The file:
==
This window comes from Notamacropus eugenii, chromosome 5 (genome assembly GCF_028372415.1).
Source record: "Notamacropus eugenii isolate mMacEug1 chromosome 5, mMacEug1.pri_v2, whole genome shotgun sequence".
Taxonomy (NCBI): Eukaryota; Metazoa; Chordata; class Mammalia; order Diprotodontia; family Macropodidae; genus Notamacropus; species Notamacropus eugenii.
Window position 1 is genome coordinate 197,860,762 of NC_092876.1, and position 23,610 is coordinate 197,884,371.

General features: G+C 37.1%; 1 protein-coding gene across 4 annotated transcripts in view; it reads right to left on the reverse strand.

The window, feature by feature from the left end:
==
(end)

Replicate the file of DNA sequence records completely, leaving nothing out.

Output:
This window comes from Notamacropus eugenii, chromosome 5 (genome assembly GCF_028372415.1).
Source record: "Notamacropus eugenii isolate mMacEug1 chromosome 5, mMacEug1.pri_v2, whole genome shotgun sequence".
Taxonomy (NCBI): Eukaryota; Metazoa; Chordata; class Mammalia; order Diprotodontia; family Macropodidae; genus Notamacropus; species Notamacropus eugenii.
Window position 1 is genome coordinate 197,860,762 of NC_092876.1, and position 23,610 is coordinate 197,884,371.

General features: G+C 37.1%; 1 protein-coding gene across 4 annotated transcripts in view; it reads right to left on the reverse strand.

The window, feature by feature from the left end: